This position seeks to do the best for Welsh people within the present constitutional and economic parameters. And on the very issue our detractors say we ignore – the economy. Let us demand that Welsh natural resources be used in the Welsh national interest – no matter what disadvantageous agreements were made by Peter Hain and others. Let us insist on a charge being levied for all energy produced in Wales for England, demand a percentage of the massive docking fees paid at Milford Haven and other Welsh ports, insist on supermarkets sourcing Welsh produce, ensure that contracts within Wales go to Welsh firms, levy a tourist tax . . . And let us help individuals by insisting that Welsh people have first claim on all jobs in Wales, irrespective of deals struck between English employers and English trade unions. If Cwmscwt needs a new postman then the Royal Mail will recruit a local, rather than transferring in Joe Bloggs from Brummagem. Welsh people must also enjoy priority in the allocation of social housing, with no obligation on any provider to meet an external demand. In private housing, build only what we need.

Serve Welsh interests and we help maintain Welsh identity. Do this and we do more to ensure independence at some future date than any amount of faffing about down Cardiff docks can ever achieve. In fact, defending and strengthening Welsh identity through argument, protest, even confrontation, must be the priority from now on. Partly because Welsh national identity is the only thing that gives meaning to ‘Wales’, and partly because it’s the only game in town, seeing as electoral politics is a dead-end in the one-party State that is Wales.

The opposition ranged against us may appear united and strong, but that could be nothing more than an impression. Consider this. How many times have we heard it said that nothing can be done about English colonisation because to do so would contravene EU law on the free movement of labour and goods? I’ve lost count. It was used by Edwina Hart, Minister for Business, Enterprise, Technology and Science in response to my petition to the Assembly asking for Welsh jobs to go to Welsh people. She wrote, to the Petitions Committee, “The free movement of workers within the European Union, and internationally, is a non-devolved matter”. (See full letter here.)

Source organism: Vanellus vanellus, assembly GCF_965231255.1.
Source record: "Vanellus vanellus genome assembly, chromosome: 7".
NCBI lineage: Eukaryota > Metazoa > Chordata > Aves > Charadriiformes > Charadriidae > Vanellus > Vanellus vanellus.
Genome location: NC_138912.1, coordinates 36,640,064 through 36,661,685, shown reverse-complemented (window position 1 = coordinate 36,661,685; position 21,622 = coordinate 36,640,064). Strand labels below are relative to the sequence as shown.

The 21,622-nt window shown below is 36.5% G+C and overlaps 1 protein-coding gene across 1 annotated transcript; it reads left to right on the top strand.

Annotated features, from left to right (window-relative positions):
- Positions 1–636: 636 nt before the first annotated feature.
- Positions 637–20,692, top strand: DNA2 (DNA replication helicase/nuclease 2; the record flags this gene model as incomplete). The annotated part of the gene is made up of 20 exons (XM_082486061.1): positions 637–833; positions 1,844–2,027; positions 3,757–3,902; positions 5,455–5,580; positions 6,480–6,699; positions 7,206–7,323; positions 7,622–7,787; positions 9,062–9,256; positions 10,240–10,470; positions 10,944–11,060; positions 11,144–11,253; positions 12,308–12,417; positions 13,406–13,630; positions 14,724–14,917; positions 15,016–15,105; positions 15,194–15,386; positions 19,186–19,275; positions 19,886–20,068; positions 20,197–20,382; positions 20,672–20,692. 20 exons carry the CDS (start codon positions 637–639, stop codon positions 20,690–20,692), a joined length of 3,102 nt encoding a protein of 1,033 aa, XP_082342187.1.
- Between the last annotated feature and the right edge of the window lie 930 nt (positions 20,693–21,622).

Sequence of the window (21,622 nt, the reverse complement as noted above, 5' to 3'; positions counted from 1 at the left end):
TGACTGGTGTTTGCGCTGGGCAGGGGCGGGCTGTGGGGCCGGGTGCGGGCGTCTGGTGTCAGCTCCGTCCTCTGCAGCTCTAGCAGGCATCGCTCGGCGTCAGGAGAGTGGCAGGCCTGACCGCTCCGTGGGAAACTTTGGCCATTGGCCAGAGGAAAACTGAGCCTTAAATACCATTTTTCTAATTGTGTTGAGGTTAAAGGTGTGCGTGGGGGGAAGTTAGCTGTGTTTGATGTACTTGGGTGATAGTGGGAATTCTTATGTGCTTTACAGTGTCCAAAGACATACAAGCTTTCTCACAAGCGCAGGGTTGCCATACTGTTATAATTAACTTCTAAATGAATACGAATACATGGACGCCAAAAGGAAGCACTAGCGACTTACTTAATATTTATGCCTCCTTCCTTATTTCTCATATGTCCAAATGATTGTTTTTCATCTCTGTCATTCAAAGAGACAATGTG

I’ve been giving this statement, and the general argument on which it is premised, some thought. The first doubt to enter my head was, ‘Surely, this legislation relates to the free movement of workers between EU Member States, not within them?’ The kind of thing that is now vexing English xenophobes as they look for ways to avert the impending ‘invasion’ of Vlachs and Bulgars. Note also that Edwina Hart refers to “workers”. She was of course answering my petition, but the same ‘EU legislation’ is used to justify, or excuse, the movement of non-workers, indigents and retired people, from England to Wales. So could it be that the EU has no legislation in place at all relating to movement of people within a Member State? If so, then this whole ‘EU’ argument could be what we lawyers call ‘a load of old bollocks’.

But let’s not upset ourselves any more with thoughts of politicians, bureaucrats and other shysters, whether at EU, UK or Welsh level. None of them are worth it; and wasting time and hope on non-existent political solutions has done enough damage already. In the absence of a nationalist party the priority must be the defence of Welsh national identity by other means. Make our people more prosperous by demanding those things that are ours by right. Succeed in this and not only will we achieve improvements for our people in the here and now, but we shall also be laying the foundations for an independent Wales.

The alternatives? Well, if you’re really, really optimistic you could wait until the 2020 Assembly elections and hope that Plaid Cymru forms a coalition with Labour. By which time there will be even less of Wales left to save. Certainly the real Wales. The Wales of the Welsh. The choice is yours.